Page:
How exactly did you encounter your very first step-well, the Rudabai-ni-Vav?

I saw Rudabai (-ni-Vav) by accident three decades ago on my first trip to India, where I was travelling with a small group of architects. They were focused on modern architecture around the country, which in Ahmedabad meant Louis Kahn, Le Corbusier, and B. V. Doshi. But seeing something from 1500 CE was a welcome detour for me, thanks to our guide. I had never heard of stepwells. I had absolutely no preconceptions or any idea of what to expect. That’s why the casual glance over the wall was such a transformative and powerful experience for me.

MATHURA, UTTAR PRADESH

"To me, any pilgrimage town in India is a must-see, full of pageantry, devotion, and authenticity that’s absent from overly-touristed destinations. Mathura, in between Delhi and Agra, is believed to be Krishna’s birthplace, and it’s teeming with people, temples, cows, beggars, and aggressive monkeys. Taking a lazy boat-ride along the picturesque Yamuna river is a scenic way to experience the bustle."

"Whether a unique stepwell, an unusual fort, a city like Vrindavan (take the local road from Agra, not the super-highway!) or a drive from Khajuraho to Gwalior (rather than hopping on the Shatabdi Express): these are also such meaningful, easy-to-reach, so-called “authentic” ways to experience India, and I hate for anyone to miss out."

At that time, what was the purpose of your visit to India?

It was fateful that I was with that group of architects in the first place, since I didn’t know any of them and the whole trip was fairly last-minute for me. I had a real craving to see India – something that arose suddenly and which was a little startling to me. I had studied nothing about India in school. Yet, I felt such an intense draw. A family friend knew of my interest, and she’d invited me to go on the small, month-long tour with the architects. She offered me her place, then convinced the organisers into letting me come instead. I lucked out that they brought me along. And it set me on my eventual obsession with stepwells.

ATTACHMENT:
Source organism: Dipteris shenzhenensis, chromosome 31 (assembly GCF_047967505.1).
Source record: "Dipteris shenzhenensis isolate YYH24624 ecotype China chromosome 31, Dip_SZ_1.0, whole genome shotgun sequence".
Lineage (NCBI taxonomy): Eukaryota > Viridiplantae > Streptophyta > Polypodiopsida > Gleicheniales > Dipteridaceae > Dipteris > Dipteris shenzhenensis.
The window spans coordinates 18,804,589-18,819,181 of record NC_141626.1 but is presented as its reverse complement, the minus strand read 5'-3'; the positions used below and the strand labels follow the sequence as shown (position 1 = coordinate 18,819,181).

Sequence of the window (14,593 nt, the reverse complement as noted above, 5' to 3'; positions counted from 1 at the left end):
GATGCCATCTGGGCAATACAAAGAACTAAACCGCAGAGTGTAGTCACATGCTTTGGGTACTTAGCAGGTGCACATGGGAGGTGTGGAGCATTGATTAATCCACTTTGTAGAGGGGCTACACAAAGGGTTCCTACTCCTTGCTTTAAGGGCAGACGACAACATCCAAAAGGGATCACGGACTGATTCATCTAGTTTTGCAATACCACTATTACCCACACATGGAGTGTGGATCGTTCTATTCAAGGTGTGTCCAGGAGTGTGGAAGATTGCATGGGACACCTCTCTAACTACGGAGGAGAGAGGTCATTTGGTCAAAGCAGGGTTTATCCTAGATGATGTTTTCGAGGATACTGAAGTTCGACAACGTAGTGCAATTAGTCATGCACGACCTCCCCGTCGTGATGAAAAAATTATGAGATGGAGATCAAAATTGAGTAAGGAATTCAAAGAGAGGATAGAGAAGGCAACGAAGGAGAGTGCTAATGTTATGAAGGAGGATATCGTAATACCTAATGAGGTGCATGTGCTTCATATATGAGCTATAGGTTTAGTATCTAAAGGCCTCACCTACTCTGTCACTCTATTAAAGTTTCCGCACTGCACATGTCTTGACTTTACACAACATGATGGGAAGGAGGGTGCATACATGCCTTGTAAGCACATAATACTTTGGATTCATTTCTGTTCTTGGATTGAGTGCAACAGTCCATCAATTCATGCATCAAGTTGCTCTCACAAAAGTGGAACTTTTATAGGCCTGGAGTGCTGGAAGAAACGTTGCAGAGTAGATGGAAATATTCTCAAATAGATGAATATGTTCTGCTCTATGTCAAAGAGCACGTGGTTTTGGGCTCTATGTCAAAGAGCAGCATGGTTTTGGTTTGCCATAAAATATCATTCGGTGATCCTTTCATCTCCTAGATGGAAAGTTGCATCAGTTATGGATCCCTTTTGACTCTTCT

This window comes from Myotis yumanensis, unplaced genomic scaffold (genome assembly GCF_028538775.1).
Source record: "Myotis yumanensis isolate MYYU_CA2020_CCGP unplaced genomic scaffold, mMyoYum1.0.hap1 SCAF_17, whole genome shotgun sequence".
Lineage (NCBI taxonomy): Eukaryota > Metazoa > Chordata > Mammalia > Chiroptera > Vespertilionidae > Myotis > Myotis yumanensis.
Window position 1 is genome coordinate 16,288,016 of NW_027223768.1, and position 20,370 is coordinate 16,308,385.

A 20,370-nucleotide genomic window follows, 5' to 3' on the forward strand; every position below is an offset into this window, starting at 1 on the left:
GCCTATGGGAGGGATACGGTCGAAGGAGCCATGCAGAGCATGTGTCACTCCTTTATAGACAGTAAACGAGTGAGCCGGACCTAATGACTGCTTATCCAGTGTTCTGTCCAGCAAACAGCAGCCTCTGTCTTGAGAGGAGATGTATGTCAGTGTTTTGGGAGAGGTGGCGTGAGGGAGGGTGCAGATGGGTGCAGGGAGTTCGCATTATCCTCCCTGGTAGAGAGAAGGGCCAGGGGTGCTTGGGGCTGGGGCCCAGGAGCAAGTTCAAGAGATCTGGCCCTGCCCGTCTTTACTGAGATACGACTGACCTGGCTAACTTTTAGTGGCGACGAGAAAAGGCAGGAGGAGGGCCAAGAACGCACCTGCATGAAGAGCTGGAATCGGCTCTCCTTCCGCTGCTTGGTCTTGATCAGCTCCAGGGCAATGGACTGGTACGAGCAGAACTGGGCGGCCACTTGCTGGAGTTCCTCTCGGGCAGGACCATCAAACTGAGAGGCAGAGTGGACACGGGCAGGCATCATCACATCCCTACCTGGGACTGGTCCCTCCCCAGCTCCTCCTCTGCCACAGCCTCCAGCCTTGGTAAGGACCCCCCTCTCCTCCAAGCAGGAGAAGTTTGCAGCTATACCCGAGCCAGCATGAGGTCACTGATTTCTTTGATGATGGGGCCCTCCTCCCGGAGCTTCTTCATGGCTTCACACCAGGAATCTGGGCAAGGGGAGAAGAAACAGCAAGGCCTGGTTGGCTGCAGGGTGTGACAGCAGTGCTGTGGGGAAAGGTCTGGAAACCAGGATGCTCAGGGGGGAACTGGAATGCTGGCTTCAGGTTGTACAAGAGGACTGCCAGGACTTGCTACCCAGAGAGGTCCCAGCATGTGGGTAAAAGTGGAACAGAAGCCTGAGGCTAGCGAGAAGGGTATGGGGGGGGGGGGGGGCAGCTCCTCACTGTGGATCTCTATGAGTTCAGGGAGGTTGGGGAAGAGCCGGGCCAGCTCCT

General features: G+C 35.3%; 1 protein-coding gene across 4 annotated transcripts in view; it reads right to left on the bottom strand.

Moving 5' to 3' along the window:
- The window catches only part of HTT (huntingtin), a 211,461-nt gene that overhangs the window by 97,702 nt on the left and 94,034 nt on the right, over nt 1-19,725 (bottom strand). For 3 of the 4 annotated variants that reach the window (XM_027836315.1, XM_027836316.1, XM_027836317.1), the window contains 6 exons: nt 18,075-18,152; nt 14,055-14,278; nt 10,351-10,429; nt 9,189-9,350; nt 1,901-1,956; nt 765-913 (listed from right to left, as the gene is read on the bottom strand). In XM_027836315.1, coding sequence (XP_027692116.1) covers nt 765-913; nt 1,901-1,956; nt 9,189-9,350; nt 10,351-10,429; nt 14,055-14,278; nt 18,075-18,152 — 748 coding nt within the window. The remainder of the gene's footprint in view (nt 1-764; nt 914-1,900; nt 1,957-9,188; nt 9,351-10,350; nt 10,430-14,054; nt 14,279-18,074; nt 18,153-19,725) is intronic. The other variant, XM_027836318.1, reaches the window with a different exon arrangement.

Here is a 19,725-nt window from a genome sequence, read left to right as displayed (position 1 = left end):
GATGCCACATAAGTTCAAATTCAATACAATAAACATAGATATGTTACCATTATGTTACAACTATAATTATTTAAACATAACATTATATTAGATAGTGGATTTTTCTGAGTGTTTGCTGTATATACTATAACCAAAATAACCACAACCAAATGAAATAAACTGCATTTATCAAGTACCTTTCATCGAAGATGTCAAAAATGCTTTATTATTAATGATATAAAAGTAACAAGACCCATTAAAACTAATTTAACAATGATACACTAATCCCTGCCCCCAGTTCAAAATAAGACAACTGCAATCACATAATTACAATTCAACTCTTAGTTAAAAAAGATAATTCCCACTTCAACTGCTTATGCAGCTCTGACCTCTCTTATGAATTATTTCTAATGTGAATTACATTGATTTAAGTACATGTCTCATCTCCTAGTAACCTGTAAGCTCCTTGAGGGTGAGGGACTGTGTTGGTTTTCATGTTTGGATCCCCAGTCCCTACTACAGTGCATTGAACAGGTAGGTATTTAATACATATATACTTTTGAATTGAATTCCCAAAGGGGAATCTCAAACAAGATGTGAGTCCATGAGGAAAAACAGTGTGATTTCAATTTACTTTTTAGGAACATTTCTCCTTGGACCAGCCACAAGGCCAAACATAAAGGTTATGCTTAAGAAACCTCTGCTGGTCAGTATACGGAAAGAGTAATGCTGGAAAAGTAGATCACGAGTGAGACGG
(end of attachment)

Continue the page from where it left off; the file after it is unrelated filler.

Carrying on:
MEENAKSHI TEMPLE, MADURAI, TAMIL NADU

"Madurai is an ancient city in the southern region of India, with one of the largest temple complexes in Tamil Nadu that’s said to attract about 15,000 visitors daily. This gopuram (tower) is just one of fourteen, and not even the tallest, each crammed with thousands of painted plaster figures of deities, animals, demons, in a riot of color. The profusion is dizzying, you could spend all day trying to understand the intricate assemblage, but inside the temple there’s much more to be seen – no cameras allowed, though. Madurai is one of my favorite places in India and, while not simple to reach, is well worth the effort."

What else interests you; pertaining to heritage, arts and crafts?

The list is too long. But wherever I am I at least try to see every monument. If there are crafts and arts available, I try to learn more. But most important from my end, I give lectures about the places tourists should visit that are so close to the sites seen during all the “cookie-cutter” tours, mainly through Rajasthan. Whether a unique stepwell, an unusual fort, a city like Vrindavan (take the local road from Agra, not the super-highway!) or a drive from Khajuraho to Gwalior (rather than hopping on the Shatabdi Express): these are also such meaningful, easy-to-reach, so-called “authentic” ways to experience India, and I hate for anyone to miss out.

LUDIYA, KUTCH, GUJARAT

"The Kutch region of Gujarat is an important crafts center, though many of its ancient traditions are on the verge of extinction. It’s like traveling back in time, going from one tiny village to the next, observing a specific type of block-printing in one place, weaving in another, and decorative embroidery in yet another hamlet a few kilometers away. Families live in the traditional round, mud “bhungas” renowned for their plaster and mirror ornamentation, each home an individualised work of art."

Are there any other architectural projects or initiatives that you would like to explore in the future?

I’m honestly not sure. I never expected to become obsessed and certainly never anticipated the book, which evolved a year ago. The entire stepwell trajectory just fell in my lap. I doubt I’ll be that lucky again, to stumble on something so important and so beautiful, yet so little known. But five years ago, during my first extended, 3-month stay, I’d also researched a few other topics – both architectural in nature – known in India but not in the west. Maybe I’ll pick up those threads. We’ll see!

CHAUSATH YOGINI TEMPLE, PADAWALI, MADHYA PRADESH

"It’s worth driving a few hours outside Gwalior for yet another of MP’s rarely-seen gems. This extraordinary 14th century circular temple is one of a very few that exist in India, known for the sixty-four shrines lining the interior wall. A larger Shiva temple is at center, and the imposing structure, reached by climbing a hill above the countryside, is thought to have inspired the Parliament building in New Delhi, designed by Edwin Lutyens nearly six centuries later."

"The entire stepwell trajectory just fell in my lap. I doubt I’ll be that lucky again, to stumble on something so important and so beautiful, yet so little known. But five years ago, during my first extended, 3-month stay, I’d also researched a few other topics – both architectural in nature – known in India but not in the west. Maybe I’ll pick up those threads. We’ll see"

Keep watching this space for a detailed account of the book that Victoria wrote, thirty years after her first visit to India - The Vanishing Stepwells of India.